. Do We Have to Do This, Too?
The prospect of taking on another big challenge when your work is already overwhelming can be daunting. Think of a job coach who is helping three people with mental retardation find new jobs, learn new work and social skills, and access transportation to get to work. Being told to also watch for signs of abuse, talk to the individuals about personal safety on the job, and actively report signs of abuse may sound like it is just too much. Similarly, imagine the staff of a small, poorly funded rape crisis program who are already struggling to keep their hotline operating 24 hours a day, have a waiting list for support groups, and are only minimally able to provide any services in Spanish to the Latino population in their community. The prospect of rethinking everything their agency does to make it work for an unfamiliar group of people with disabilities may seem impossible.
The bottom line here is to realize this work is of immense importance. The impact of sexual or relationship violence on its victims is often extreme. It can affect self-esteem, mood, work performance, and everyday functioning in very negative ways. It is very difficult to succeed in almost any area of life while simultaneously being abused. Thus, doing anything we can to make prevention and treatment services available to those who need them most is worthwhile.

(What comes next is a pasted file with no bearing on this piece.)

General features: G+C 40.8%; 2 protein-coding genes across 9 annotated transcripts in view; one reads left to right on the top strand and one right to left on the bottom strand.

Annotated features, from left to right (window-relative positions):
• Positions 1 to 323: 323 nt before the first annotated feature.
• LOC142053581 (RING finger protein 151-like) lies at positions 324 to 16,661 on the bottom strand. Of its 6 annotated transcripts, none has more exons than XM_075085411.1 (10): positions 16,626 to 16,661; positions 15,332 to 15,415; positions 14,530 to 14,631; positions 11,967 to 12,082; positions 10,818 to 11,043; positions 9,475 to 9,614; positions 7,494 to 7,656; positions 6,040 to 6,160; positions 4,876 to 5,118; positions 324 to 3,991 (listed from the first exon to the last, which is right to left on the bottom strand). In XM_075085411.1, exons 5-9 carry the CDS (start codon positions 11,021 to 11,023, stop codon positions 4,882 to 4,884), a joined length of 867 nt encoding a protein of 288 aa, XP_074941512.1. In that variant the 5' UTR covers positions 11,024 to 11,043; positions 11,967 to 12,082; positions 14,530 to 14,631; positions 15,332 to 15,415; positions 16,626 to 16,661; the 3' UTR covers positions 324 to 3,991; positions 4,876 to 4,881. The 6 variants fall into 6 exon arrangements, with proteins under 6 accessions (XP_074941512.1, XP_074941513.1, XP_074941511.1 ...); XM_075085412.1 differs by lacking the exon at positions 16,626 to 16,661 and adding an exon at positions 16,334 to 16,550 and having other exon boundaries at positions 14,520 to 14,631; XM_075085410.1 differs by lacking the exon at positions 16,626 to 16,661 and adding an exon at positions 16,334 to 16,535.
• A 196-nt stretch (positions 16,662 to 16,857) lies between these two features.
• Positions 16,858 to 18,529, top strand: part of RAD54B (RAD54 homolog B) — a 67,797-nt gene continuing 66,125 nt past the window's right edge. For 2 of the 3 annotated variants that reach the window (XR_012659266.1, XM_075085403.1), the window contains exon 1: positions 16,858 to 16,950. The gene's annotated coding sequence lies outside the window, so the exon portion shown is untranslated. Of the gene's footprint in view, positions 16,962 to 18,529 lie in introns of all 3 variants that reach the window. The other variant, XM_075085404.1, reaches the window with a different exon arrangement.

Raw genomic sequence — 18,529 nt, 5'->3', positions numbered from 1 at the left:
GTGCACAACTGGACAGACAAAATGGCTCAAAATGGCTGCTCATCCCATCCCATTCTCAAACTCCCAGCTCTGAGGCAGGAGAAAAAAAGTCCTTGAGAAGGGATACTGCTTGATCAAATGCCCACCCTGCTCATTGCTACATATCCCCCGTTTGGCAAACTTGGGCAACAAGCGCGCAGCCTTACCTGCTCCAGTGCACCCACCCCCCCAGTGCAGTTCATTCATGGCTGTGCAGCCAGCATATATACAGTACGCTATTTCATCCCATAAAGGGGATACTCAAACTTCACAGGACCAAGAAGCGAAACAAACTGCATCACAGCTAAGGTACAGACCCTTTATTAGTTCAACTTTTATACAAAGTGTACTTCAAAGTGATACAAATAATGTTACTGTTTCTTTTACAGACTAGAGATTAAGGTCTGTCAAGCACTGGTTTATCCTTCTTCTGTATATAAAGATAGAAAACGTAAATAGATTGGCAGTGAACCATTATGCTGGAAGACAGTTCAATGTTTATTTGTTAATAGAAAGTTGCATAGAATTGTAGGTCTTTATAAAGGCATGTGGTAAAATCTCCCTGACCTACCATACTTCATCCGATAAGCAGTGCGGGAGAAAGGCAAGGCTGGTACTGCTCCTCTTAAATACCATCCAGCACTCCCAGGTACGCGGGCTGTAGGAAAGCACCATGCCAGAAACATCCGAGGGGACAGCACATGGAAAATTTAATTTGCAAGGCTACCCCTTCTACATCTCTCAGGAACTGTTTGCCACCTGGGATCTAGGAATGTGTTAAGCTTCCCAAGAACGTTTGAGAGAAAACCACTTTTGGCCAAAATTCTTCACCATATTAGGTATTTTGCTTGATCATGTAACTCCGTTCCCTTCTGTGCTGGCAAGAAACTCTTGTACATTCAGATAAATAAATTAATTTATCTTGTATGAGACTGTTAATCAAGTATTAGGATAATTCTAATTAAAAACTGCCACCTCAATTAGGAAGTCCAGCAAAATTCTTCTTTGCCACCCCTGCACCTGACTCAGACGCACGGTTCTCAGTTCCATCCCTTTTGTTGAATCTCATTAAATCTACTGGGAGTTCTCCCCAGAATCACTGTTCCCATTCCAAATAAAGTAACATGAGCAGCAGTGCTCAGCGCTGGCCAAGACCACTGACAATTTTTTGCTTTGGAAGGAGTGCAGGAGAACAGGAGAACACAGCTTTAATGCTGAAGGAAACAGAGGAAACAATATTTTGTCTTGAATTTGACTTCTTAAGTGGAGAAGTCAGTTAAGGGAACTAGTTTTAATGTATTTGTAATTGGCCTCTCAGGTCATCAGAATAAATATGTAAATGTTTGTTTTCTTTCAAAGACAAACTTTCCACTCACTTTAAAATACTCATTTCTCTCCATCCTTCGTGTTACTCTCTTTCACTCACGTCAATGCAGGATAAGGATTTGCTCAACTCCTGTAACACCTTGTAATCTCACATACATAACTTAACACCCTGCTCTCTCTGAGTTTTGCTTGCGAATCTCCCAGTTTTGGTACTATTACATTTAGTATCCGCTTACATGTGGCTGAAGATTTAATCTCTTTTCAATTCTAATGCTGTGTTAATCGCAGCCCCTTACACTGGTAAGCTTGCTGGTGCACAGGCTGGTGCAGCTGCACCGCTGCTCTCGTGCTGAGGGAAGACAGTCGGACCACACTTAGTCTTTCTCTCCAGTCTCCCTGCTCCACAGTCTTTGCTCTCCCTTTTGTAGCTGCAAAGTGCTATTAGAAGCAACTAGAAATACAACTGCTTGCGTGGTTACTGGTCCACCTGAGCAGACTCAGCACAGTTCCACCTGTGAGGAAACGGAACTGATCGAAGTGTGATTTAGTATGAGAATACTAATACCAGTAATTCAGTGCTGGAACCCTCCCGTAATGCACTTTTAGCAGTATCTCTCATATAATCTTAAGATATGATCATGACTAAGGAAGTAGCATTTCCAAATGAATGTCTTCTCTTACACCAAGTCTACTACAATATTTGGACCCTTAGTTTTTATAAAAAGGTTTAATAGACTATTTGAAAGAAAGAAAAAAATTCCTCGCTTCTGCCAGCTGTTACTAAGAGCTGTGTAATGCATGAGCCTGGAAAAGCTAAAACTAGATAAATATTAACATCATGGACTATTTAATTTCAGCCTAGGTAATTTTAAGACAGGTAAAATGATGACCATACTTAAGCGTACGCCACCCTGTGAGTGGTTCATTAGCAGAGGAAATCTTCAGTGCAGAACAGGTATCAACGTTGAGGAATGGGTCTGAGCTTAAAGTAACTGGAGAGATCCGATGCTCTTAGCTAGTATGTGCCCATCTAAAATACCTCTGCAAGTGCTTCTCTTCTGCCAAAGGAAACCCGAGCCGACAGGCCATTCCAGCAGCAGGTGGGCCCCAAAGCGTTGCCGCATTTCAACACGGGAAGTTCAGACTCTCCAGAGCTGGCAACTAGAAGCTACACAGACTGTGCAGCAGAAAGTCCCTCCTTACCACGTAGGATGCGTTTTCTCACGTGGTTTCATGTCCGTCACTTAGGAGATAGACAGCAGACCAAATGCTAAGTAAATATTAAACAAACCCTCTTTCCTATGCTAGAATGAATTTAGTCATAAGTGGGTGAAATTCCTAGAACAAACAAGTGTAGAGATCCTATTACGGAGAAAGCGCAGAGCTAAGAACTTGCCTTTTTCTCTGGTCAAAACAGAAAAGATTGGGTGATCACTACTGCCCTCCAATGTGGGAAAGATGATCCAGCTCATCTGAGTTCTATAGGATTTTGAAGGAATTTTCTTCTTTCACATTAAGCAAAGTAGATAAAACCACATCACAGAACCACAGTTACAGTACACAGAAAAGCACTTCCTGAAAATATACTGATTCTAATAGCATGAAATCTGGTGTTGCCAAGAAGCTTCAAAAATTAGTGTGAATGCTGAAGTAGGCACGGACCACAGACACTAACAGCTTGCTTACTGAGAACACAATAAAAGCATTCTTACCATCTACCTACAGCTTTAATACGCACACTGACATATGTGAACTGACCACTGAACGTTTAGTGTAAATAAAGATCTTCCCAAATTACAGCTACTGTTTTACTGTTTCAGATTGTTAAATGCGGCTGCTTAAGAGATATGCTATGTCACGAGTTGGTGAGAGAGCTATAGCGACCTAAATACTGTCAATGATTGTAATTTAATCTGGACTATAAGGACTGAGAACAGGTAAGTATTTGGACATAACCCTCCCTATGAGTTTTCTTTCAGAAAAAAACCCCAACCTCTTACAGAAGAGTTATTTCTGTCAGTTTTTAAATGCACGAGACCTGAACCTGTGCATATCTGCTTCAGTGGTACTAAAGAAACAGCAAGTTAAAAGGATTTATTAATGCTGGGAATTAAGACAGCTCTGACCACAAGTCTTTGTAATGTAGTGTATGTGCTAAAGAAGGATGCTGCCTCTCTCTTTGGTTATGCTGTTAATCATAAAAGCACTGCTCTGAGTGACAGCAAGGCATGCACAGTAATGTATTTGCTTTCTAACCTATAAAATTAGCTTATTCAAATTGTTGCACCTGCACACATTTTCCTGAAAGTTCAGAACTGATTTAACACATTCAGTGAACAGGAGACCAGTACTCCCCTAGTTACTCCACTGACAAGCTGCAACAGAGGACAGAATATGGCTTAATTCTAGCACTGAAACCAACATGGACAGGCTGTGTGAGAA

To begin to improve access, there are many practical things that can be done. People who work in the disability agencies or in victim service programs can start with the following:
- Call your local disability or victim services center and learn about them.
- Set up a meeting to learn about their current services and open a dialog about disability and violence.
- Offer to provide professional training for their staff, and let them train yours in exchange.
- Look at how accessible facilities and programs currently are, and discuss needed changes.
- Co-submit applications for funding for renovations, adaptive equipment, educational materials, or outreach projects.
- Exchange materials about each agency's programs and distribute them to consumers, families, and staff.